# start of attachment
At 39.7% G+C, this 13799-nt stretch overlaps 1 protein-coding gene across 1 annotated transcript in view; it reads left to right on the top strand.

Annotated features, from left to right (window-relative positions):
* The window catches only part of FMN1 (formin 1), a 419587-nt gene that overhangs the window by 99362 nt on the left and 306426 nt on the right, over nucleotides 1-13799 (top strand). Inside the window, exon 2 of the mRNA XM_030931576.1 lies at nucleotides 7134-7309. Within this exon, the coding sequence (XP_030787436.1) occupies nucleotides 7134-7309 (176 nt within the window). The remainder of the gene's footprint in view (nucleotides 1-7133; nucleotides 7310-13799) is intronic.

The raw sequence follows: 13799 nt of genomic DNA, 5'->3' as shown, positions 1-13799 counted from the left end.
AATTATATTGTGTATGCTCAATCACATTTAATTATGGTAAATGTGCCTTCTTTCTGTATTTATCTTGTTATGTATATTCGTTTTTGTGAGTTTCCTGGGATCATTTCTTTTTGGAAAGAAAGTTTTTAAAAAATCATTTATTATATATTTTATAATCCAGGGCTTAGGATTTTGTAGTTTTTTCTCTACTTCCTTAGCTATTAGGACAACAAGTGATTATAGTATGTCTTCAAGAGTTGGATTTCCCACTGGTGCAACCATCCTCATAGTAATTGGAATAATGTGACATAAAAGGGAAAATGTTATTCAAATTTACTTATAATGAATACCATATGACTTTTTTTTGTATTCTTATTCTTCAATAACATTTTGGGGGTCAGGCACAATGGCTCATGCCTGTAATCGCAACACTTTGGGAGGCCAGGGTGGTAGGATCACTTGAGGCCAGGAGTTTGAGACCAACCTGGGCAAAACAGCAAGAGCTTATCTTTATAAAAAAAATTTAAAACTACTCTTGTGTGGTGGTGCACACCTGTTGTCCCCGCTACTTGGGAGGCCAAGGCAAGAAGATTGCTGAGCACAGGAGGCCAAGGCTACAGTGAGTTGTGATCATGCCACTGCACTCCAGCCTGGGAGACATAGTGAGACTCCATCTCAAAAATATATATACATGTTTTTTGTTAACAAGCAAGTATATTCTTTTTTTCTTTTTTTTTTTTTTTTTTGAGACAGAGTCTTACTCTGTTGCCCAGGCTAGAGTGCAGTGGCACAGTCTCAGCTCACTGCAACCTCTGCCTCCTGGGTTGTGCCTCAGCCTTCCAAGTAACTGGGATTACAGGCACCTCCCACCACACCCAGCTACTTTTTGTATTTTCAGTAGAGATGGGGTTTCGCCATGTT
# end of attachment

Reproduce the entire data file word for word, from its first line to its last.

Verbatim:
At 39.7% G+C, this 13799-nt stretch overlaps 1 protein-coding gene across 1 annotated transcript in view; it reads left to right on the top strand.

Annotated features, from left to right (window-relative positions):
* The window catches only part of FMN1 (formin 1), a 419587-nt gene that overhangs the window by 99362 nt on the left and 306426 nt on the right, over nucleotides 1-13799 (top strand). Inside the window, exon 2 of the mRNA XM_030931576.1 lies at nucleotides 7134-7309. Within this exon, the coding sequence (XP_030787436.1) occupies nucleotides 7134-7309 (176 nt within the window). The remainder of the gene's footprint in view (nucleotides 1-7133; nucleotides 7310-13799) is intronic.

The raw sequence follows: 13799 nt of genomic DNA, 5'->3' as shown, positions 1-13799 counted from the left end.
AATTATATTGTGTATGCTCAATCACATTTAATTATGGTAAATGTGCCTTCTTTCTGTATTTATCTTGTTATGTATATTCGTTTTTGTGAGTTTCCTGGGATCATTTCTTTTTGGAAAGAAAGTTTTTAAAAAATCATTTATTATATATTTTATAATCCAGGGCTTAGGATTTTGTAGTTTTTTCTCTACTTCCTTAGCTATTAGGACAACAAGTGATTATAGTATGTCTTCAAGAGTTGGATTTCCCACTGGTGCAACCATCCTCATAGTAATTGGAATAATGTGACATAAAAGGGAAAATGTTATTCAAATTTACTTATAATGAATACCATATGACTTTTTTTTGTATTCTTATTCTTCAATAACATTTTGGGGGTCAGGCACAATGGCTCATGCCTGTAATCGCAACACTTTGGGAGGCCAGGGTGGTAGGATCACTTGAGGCCAGGAGTTTGAGACCAACCTGGGCAAAACAGCAAGAGCTTATCTTTATAAAAAAAATTTAAAACTACTCTTGTGTGGTGGTGCACACCTGTTGTCCCCGCTACTTGGGAGGCCAAGGCAAGAAGATTGCTGAGCACAGGAGGCCAAGGCTACAGTGAGTTGTGATCATGCCACTGCACTCCAGCCTGGGAGACATAGTGAGACTCCATCTCAAAAATATATATACATGTTTTTTGTTAACAAGCAAGTATATTCTTTTTTTCTTTTTTTTTTTTTTTTTTGAGACAGAGTCTTACTCTGTTGCCCAGGCTAGAGTGCAGTGGCACAGTCTCAGCTCACTGCAACCTCTGCCTCCTGGGTTGTGCCTCAGCCTTCCAAGTAACTGGGATTACAGGCACCTCCCACCACACCCAGCTACTTTTTGTATTTTCAGTAGAGATGGGGTTTCGCCATGTT